• From a distance—approaching your home from the driveway, for instance, or looking at the view outside your window.
  • Moving through it—how you move from patio to garden, from garden to lawn, etc? Are the pathways made of gravel? Stone? Cement? Are they straight or winding? What does the landscaping look like from different vantage points throughout your property?
  • Up close—once you enter the landscape, what catches your eye? What details hold your attention? 

The best landscape design is interesting and attractive all year long thanks to careful plant selections and design choices. From luscious blossoms in the spring to sculptural stems and seed pods in the winter, landscape design requires an in-depth knowledge of horticulture as well as design. 

Key Elements of Excellent Landscape Design


The lines of your landscaping have an enormous impact on the overall effect. This can include the shapes of planting beds, walkways, water features—anything that draws your eye through the space of your yard. 

Straight lines, geometric forms, and symmetry all contribute to a more formal landscape. Alternatively, curving edges, winding paths, and organically-shaped planting beds create a casual effect. 


There is much more to using color in landscape design than just choosing a few bright flowers. Color affects the mood of your landscaping, helping to set the ambiance and direct the eye where you want it to go. A monochromatic palette of various shades of purple can create a calming atmosphere, while a highly contrasting color pairing like orange and yellow is more forceful and attention-grabbing.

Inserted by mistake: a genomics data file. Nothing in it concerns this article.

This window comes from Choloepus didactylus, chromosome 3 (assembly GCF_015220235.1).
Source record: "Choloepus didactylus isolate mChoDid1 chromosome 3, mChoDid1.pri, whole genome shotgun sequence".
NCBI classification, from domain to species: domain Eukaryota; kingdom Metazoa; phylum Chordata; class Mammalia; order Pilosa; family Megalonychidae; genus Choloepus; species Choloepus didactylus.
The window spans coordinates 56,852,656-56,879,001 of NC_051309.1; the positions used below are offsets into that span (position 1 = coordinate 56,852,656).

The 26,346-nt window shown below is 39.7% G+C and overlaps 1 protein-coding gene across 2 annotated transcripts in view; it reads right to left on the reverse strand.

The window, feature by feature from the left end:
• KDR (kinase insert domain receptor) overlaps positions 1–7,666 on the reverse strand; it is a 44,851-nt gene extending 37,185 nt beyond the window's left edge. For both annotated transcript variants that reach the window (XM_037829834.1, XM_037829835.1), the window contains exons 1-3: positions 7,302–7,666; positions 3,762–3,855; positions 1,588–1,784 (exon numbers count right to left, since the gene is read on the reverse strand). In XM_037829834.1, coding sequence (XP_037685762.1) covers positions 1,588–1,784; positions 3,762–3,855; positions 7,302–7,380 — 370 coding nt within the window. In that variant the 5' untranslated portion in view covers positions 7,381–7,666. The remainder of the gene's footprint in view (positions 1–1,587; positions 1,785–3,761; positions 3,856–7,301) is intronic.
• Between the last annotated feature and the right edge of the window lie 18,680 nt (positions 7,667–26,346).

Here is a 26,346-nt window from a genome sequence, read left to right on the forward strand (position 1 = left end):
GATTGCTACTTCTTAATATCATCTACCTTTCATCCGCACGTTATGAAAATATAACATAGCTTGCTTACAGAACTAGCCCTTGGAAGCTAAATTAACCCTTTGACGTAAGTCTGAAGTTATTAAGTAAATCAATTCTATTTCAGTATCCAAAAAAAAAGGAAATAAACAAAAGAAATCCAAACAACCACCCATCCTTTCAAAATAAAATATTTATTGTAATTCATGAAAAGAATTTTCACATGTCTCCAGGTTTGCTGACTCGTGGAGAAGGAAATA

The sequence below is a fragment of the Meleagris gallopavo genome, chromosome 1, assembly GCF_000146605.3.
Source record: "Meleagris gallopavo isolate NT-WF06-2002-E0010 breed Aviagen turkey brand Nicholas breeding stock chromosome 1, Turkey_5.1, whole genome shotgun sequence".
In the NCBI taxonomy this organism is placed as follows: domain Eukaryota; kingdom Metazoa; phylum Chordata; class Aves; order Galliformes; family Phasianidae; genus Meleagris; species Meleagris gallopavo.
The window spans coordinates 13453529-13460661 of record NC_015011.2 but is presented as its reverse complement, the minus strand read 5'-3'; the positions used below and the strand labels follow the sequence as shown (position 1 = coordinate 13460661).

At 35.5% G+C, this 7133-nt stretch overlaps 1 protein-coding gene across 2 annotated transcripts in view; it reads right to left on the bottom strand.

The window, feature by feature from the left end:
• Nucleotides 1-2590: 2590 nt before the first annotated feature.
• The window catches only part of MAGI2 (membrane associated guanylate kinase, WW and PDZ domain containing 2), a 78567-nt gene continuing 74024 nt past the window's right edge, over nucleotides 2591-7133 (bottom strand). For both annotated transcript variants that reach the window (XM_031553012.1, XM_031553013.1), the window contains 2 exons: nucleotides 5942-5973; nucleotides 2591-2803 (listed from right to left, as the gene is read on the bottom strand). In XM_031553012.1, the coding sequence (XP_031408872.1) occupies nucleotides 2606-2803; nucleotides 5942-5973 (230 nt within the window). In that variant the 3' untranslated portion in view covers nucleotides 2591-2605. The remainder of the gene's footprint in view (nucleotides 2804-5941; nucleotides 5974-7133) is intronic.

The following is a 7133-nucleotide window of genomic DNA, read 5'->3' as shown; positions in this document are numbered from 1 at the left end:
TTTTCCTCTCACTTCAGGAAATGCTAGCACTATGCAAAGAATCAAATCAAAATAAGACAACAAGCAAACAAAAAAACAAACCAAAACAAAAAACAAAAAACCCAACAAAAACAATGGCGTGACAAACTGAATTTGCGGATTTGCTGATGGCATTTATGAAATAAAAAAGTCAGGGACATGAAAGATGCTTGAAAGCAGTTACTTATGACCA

Remember that flowers are not the only colors you should be concerned with. After all, flowers bloom, die and fall off eventually. What does the foliage of your plantings look like in the lush, muggy summertime? Will the leaves stay green, or turn to gold, red, or orange? If you need some inspiration, check out these landscape color scheme ideas.


Again, think about texture in your landscape design from a distance—the contrasts between a short lawn, ruffled treetops, flowering shrubs, ornamental grasses—and up close—the bark of a tree, the leaves of a hedge, the slate of a stepping stone path. 

Focal Point

Of course, no landscape design is complete without at least one focal point. A focal point is an area that draws your eye and holds your attention. This could be an ornamental tree, a piece of art, a water feature, or a garden structure like a pergola. The focal point can also change depending on the season or time of day. Landscape lighting is a powerful way to direct the eye and highlight specific features of your garden. 

If you’re feeling inspired to give your landscaping a new look, we’re here to help! Contact us to learn more about our landscape design, installation, and hardscape services, or place an order from our nursery for curbside pickup.

16 Naturally Bug-Repellent Plants For Your North Georgia Garden

Lavender plants in a fieldNothing can ruin a beautiful evening on your porch or patio more than being swarmed by mosquitoes, gnats, or flies. These pesky insects can make it hard to enjoy your outdoor living spaces, but the solution may be easier than you think. No, you don’t need to drench your yard in pesticides or abandon outdoor relaxation altogether; you just need to add some naturally bug repellent plants to your North Georgia landscaping!

Bug Repellent Plants for North Georgia Gardens

Why bug repellent plants are so important for North Georgia landscaping